September 23 – German FA president Bernd Neuendorf has added his voice to growing demands that FIFA sets cash aside for a compensation fund for migrant workers in World Cup host Qatar.
Speaking at a conference, Neuendorf pointed to FIFA’s responsibility in staging the World Cup in Qatar, which was awarded the hosting rights in 2010, in particular over its human rights record and labour law issues tied to the kafala system.
Neuendorf said “FIFA has adopted a human rights policy and it expressly states that FIFA will pay compensation where it has taken responsibility for tournaments, for measures it takes. That’s why I would like to draw attention to the fact that you have to live and comply with our own stated principles.”
On Tuesday the German FA and four major FIFA sponsors upped the pressure on FIFA and local organisers to offer compensation to migrant workers and their families.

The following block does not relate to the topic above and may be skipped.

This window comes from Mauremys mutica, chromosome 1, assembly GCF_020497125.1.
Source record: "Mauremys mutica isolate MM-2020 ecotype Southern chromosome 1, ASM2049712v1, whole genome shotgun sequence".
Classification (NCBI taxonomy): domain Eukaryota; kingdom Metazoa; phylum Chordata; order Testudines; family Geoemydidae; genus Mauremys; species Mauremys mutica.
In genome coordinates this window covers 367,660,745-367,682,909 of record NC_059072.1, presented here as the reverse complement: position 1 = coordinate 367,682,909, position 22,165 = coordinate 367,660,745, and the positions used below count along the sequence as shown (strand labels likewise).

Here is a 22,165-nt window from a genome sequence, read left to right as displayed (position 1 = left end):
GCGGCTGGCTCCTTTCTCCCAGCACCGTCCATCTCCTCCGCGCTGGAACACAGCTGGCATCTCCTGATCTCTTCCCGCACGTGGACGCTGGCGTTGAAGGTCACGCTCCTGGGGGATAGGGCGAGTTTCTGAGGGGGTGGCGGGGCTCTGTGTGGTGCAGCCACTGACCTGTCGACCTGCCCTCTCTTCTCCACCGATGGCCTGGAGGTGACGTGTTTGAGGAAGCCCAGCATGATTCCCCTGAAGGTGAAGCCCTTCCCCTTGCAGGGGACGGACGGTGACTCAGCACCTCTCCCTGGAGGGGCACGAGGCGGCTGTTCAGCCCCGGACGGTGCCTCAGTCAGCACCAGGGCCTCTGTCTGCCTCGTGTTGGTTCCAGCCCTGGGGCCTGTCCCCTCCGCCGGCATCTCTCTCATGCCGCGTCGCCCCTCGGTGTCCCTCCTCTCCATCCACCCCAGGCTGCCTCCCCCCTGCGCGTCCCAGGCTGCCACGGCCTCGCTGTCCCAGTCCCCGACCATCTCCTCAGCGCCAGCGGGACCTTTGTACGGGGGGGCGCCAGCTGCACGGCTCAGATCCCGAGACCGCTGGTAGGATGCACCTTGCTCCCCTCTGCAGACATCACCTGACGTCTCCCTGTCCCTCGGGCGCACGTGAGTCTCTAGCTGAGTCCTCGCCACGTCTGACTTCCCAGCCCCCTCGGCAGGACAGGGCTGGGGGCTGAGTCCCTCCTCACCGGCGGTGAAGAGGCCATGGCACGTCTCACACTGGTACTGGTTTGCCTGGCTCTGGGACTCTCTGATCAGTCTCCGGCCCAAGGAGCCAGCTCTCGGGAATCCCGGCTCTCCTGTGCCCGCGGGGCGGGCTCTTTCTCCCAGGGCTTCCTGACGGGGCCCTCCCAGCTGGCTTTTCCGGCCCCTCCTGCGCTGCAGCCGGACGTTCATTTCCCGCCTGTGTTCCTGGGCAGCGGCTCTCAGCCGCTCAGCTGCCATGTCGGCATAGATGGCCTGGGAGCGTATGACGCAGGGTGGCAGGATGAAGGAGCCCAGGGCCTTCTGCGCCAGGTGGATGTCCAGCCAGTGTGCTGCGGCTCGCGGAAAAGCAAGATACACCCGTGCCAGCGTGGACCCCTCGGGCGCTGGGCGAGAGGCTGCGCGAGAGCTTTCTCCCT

Earlier this year, human rights organizations, including Amnesty International and Human Rights Watch, called for FIFA and local organisers to set up a compensation fund for the migrant workers and their families, who had suffered human rights abuses in Qatar, to the tune of $440 million, the amount at stake in prize money during the World Cup.
However, stakeholders have been reluctant to engage. US Soccer is believed to be exploring the idea.
Football Australia does not see the fund as a solution, writing in a statement: “We appreciate there are calls for the establishment of a workers’ compensation fund. However, there also exists the need to ensure that workers’ rights continue to be adequately represented into the future and that the momentum for reform does not diminish after December 2022 – this was the strongest feedback received by Football Australia from its inquiries of local stakeholders, including workers.”
The Brazilian FA, the CBF, have not engaged at all.
Some FIFA sponsors have however come out with limited support for the fund, including McDonald’s and Budweiser.
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